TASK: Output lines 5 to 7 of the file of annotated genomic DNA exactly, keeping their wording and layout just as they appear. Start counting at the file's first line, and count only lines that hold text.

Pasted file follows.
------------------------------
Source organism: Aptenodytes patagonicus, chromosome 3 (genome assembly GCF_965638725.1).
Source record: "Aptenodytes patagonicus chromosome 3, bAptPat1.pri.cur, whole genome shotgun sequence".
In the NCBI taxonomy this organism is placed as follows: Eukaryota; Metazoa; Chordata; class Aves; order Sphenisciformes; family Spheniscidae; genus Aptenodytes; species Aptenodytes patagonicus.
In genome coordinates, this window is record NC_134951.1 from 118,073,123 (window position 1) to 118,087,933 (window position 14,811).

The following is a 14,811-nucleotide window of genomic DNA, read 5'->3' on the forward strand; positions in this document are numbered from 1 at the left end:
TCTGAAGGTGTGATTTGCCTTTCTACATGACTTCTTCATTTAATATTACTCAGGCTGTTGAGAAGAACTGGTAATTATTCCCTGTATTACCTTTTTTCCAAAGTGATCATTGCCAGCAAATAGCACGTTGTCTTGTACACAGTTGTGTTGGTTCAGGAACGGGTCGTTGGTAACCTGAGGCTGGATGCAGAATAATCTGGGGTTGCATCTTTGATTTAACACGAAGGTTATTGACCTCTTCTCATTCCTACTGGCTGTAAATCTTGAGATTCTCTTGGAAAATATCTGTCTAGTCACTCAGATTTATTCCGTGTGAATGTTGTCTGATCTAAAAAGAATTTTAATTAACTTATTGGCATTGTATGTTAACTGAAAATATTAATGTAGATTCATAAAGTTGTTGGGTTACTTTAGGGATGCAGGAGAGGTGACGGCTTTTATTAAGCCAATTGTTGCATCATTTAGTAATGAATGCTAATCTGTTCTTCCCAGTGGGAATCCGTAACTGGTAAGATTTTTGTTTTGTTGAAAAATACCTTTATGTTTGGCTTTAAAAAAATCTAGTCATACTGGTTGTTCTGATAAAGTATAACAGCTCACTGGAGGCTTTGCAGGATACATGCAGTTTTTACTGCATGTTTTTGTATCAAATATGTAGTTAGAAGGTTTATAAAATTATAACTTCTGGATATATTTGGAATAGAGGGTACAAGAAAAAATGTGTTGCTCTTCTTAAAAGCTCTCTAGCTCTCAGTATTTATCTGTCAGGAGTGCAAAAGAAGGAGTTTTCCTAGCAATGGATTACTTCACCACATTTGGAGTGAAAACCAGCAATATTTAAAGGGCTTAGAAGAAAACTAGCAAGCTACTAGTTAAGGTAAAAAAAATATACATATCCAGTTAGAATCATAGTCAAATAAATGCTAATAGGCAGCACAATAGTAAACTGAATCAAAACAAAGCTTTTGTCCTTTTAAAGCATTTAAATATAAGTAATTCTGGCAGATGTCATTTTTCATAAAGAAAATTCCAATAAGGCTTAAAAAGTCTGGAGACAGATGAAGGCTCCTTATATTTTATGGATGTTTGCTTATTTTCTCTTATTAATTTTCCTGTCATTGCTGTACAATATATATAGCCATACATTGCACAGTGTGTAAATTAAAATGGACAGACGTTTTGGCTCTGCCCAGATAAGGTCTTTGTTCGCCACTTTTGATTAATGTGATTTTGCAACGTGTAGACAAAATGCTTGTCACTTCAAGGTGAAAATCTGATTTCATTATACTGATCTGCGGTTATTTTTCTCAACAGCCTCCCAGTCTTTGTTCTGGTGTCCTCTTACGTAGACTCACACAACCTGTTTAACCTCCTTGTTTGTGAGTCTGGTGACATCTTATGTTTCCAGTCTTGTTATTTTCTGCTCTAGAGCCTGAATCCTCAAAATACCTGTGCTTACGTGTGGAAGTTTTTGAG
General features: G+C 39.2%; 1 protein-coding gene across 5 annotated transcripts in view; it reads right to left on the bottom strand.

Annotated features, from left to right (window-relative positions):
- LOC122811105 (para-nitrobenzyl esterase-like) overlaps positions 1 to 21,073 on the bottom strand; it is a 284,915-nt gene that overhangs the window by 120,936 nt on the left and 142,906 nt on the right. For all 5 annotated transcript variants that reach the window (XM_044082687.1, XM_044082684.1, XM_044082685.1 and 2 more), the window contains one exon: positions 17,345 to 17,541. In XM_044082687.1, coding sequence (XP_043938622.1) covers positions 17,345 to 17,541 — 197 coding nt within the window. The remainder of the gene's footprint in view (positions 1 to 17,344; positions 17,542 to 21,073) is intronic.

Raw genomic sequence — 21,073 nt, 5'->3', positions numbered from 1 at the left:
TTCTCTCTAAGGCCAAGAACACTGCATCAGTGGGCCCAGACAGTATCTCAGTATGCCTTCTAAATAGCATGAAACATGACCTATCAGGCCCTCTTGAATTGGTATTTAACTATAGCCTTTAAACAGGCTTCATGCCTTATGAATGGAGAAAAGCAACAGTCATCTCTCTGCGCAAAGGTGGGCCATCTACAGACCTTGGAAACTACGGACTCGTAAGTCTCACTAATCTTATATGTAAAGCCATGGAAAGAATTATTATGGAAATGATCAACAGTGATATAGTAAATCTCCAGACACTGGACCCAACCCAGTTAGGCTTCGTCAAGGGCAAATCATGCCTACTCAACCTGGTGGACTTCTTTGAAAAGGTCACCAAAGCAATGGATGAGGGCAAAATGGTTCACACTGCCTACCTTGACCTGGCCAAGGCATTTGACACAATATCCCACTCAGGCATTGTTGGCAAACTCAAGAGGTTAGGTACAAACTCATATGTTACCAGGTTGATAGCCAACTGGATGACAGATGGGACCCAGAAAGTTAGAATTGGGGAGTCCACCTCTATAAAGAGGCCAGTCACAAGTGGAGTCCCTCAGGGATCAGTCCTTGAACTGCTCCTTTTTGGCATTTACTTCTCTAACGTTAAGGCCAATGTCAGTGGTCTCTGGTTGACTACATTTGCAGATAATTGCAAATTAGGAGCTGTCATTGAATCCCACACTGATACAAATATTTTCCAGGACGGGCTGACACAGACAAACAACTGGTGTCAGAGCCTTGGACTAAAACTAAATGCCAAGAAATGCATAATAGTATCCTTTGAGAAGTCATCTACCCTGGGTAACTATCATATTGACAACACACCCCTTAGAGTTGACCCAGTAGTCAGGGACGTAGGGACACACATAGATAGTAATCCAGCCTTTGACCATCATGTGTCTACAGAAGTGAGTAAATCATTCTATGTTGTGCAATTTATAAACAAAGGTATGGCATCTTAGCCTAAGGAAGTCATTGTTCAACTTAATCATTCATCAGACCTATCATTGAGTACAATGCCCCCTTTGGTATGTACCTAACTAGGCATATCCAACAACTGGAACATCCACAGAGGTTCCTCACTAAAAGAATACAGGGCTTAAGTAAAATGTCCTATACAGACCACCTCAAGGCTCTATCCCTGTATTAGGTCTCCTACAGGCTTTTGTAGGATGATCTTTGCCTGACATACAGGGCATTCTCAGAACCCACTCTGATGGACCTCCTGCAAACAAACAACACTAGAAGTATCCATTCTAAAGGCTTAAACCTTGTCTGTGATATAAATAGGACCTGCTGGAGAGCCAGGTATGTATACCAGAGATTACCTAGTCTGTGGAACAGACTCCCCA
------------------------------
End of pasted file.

The following is a 14,811-nucleotide window of genomic DNA, read 5'->3' on the forward strand; positions in this document are numbered from 1 at the left end:
TCTGAAGGTGTGATTTGCCTTTCTACATGACTTCTTCATTTAATATTACTCAGGCTGTTGAGAAGAACTGGTAATTATTCCCTGTATTACCTTTTTTCCAAAGTGATCATTGCCAGCAAATAGCACGTTGTCTTGTACACAGTTGTGTTGGTTCAGGAACGGGTCGTTGGTAACCTGAGGCTGGATGCAGAATAATCTGGGGTTGCATCTTTGATTTAACACGAAGGTTATTGACCTCTTCTCATTCCTACTGGCTGTAAATCTTGAGATTCTCTTGGAAAATATCTGTCTAGTCACTCAGATTTATTCCGTGTGAATGTTGTCTGATCTAAAAAGAATTTTAATTAACTTATTGGCATTGTATGTTAACTGAAAATATTAATGTAGATTCATAAAGTTGTTGGGTTACTTTAGGGATGCAGGAGAGGTGACGGCTTTTATTAAGCCAATTGTTGCATCATTTAGTAATGAATGCTAATCTGTTCTTCCCAGTGGGAATCCGTAACTGGTAAGATTTTTGTTTTGTTGAAAAATACCTTTATGTTTGGCTTTAAAAAAATCTAGTCATACTGGTTGTTCTGATAAAGTATAACAGCTCACTGGAGGCTTTGCAGGATACATGCAGTTTTTACTGCATGTTTTTGTATCAAATATGTAGTTAGAAGGTTTATAAAATTATAACTTCTGGATATATTTGGAATAGAGGGTACAAGAAAAAATGTGTTGCTCTTCTTAAAAGCTCTCTAGCTCTCAGTATTTATCTGTCAGGAGTGCAAAAGAAGGAGTTTTCCTAGCAATGGATTACTTCACCACATTTGGAGTGAAAACCAGCAATATTTAAAGGGCTTAGAAGAAAACTAGCAAGCTACTAGTTAAGGTAAAAAAAATATACATATCCAGTTAGAATCATAGTCAAATAAATGCTAATAGGCAGCACAATAGTAAACTGAATCAAAACAAAGCTTTTGTCCTTTTAAAGCATTTAAATATAAGTAATTCTGGCAGATGTCATTTTTCATAAAGAAAATTCCAATAAGGCTTAAAAAGTCTGGAGACAGATGAAGGCTCCTTATATTTTATGGATGTTTGCTTATTTTCTCTTATTAATTTTCCTGTCATTGCTGTACAATATATATAGCCATACATTGCACAGTGTGTAAATTAAAATGGACAGACGTTTTGGCTCTGCCCAGATAAGGTCTTTGTTCGCCACTTTTGATTAATGTGATTTTGCAACGTGTAGACAAAATGCTTGTCACTTCAAGGTGAAAATCTGATTTCATTATACTGATCTGCGGTTATTTTTCTCAACAGCCTCCCAGTCTTTGTTCTGGTGTCCTCTTACGTAGACTCACACAACCTGTTTAACCTCCTTGTTTGTGAGTCTGGTGACATCTTATGTTTCCAGTCTTGTTATTTTCTGCTCTAGAGCCTGAATCCTCAAAATACCTGTGCTTACGTGTGGAAGTTTTTGAG
General features: G+C 39.2%; 1 protein-coding gene across 5 annotated transcripts in view; it reads right to left on the bottom strand.